Trained in America; Clothed in China

When ABC reported last week that the $1,400-$1,900+ uniforms Ralph Lauren won the contract to provide to Olympic athletes were made in China, Sherrod Brown not only pushed the US Olympic Committee to try to rectify the issue by the Winter 2014 Olympics, but he introduced a bill to require Federal uniforms to be made in the US (currently, they must be 51% US made).

But the news–which came out just before the Alliance for American Manufacturers released their yearly poll showing near unanimous support for what could be called an industrial policy to support US manufacturing–had a more interesting public relations effect.

For example, after CNN posted a list of US manufactured clothes in response to the uniform news, the sales of Lawson Nickol’s Ohio company, All American Clothing Company, skyrocketed to 14 times what they normally would be.

Brown had a conference call with Nickols (whose company is located outside of Dayton) and Youngstown native Nanette LePore (whose clothes are manufactured in the US, though of foreign–usually Italian–cloth) to talk about efforts to bring back clothing manufacture to the US.

Both make a profit–though not the same margins they’d make if they outsourced to China. LePore noted that Ralph Lauren spends his money on advertising rather than manufacturing. Nickols claimed his jeans last longer, which helps to offset the somewhat four times higher costs. But ultimately they were both sacrificing some profit to keep manufacturing close. For Nickols, it seems like a quality and patriotic issue. It’s patriotic for LePore, too, but manufacturing in midtown Manhattan also gives her much more direct control over her line.

And both mentioned things that would help bring clothing manufacturing back to the US–much of it pertaining to sourcing for lower cost runs.

At this point, we’re largely talking about symbolic gestures: Olympic uniforms, Federal uniforms, jeans made 6 hours away. But the underlying message seems to be (and AAM’s poll backs this up abstractly) that people will seek out things made in the US.

8 replies
  1. scribe says:

    I prefer made in the USA, when I can get it. And I try to buy local, if I can.

    A couple years ago, I gave some knitters on my Christmas list some yarn, grown locally, cleaned, spun and dyed locally, and (IIRC) from locally grown natural dyes. Big, big hit.

    And I’ll pay a premium – not a big one that says I’m being taken, but a decent one for a local producer.

    When I can’t, I’ll buy the generic or store brand. I just can’t see paying a premium for a “name” brand when the difference in price is going to advertising, vulture businessmen, and similar crap.

    I think I’m in good company and big company in these positions.

  2. rosalind says:

    just back from a road trip up to Healdsburg. stretching my legs found a boutique named “made in the usa” featuring American designers. great designs & quality.

    we have not yet forgotten how to make quality clothes.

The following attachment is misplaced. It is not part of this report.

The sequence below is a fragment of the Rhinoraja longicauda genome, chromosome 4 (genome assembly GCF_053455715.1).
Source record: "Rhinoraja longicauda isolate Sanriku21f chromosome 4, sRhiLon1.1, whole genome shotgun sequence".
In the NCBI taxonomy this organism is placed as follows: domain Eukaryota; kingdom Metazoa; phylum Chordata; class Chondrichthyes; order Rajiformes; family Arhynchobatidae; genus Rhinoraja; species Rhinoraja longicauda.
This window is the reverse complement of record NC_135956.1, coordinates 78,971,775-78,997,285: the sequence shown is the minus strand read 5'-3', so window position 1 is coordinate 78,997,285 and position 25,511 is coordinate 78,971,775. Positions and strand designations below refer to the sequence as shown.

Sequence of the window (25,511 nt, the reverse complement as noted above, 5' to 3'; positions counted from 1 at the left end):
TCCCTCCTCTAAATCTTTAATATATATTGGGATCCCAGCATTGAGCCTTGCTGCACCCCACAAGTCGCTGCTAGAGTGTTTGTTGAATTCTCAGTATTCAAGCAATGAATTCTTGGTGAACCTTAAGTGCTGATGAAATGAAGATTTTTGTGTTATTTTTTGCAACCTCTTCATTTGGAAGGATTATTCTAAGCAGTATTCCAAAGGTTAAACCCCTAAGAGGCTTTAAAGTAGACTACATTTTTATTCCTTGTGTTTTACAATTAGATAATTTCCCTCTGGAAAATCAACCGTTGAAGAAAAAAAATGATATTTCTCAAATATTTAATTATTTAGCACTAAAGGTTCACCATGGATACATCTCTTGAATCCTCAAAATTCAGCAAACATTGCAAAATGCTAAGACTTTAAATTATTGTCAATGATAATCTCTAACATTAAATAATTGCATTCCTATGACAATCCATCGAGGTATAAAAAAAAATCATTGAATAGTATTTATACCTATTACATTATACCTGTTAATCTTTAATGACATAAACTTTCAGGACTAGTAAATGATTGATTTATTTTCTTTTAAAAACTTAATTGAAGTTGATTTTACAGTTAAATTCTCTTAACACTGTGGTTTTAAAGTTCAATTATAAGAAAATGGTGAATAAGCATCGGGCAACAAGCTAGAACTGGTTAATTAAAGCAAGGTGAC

manufacturing them in larger quantities…

    p.s. with the amount of roadwork going on the 101 between L.A. & Sonoma, seems there’s still a bit of Stimulus money in the pipeline.

  3. JohnLopresti says:

    Anyone seen topgrade Egyptian cotton recently? Where I shop, Egyptian cotton has been off the shelf for >10 years.

    How about madras block prints? Lots of generic imitations are around, lowgrade cotton, chemical dyes, fairly unispired patterns, no intriguing softening of coloration patterns with aging and laundering… I have not seen the original, vivid madras fabrics in the US for a long time.

    I probably need to shop in ethnic business districts for those sorts of items? or simply add it to the metropolitan expedition itineraries. I once found some marvelous India silk in New York City. Figures.

    I like international, but quality international. Though I agree with rosalind, however, if only one could afford to shop in that tasteful little city’s central district.

  4. John Thacker says:

    I find it difficult to distinguish between discriminating against goods not made in the USA and discriminating against people not made in the USA. I have no problems with either. Those arguments about lowering wages, etc., are used against both allowing goods to come in, and against allowing people to come in.

  5. emptywheel says:

    @John Thacker: Well, it is true that wages for workers drop when they have to compete with outsiders (And I say that as someone married to someone who came here on an H1B–his company employed almost entirely foreign engineers, bc they were cheaper and more docile).

    That’s why we have rules to limit how people from other countries come here to work. And as badly as those are abused, they’re still more than we do with goods from other countries.

    Just as one example I noted the other day, importers make US pay for the security on shipping those goods to the US, in spite of the fact that unchecked shipping containers is one of the big porous holes in our border and our security. If importers had to pay their own security costs, then there’d be more goods made here.

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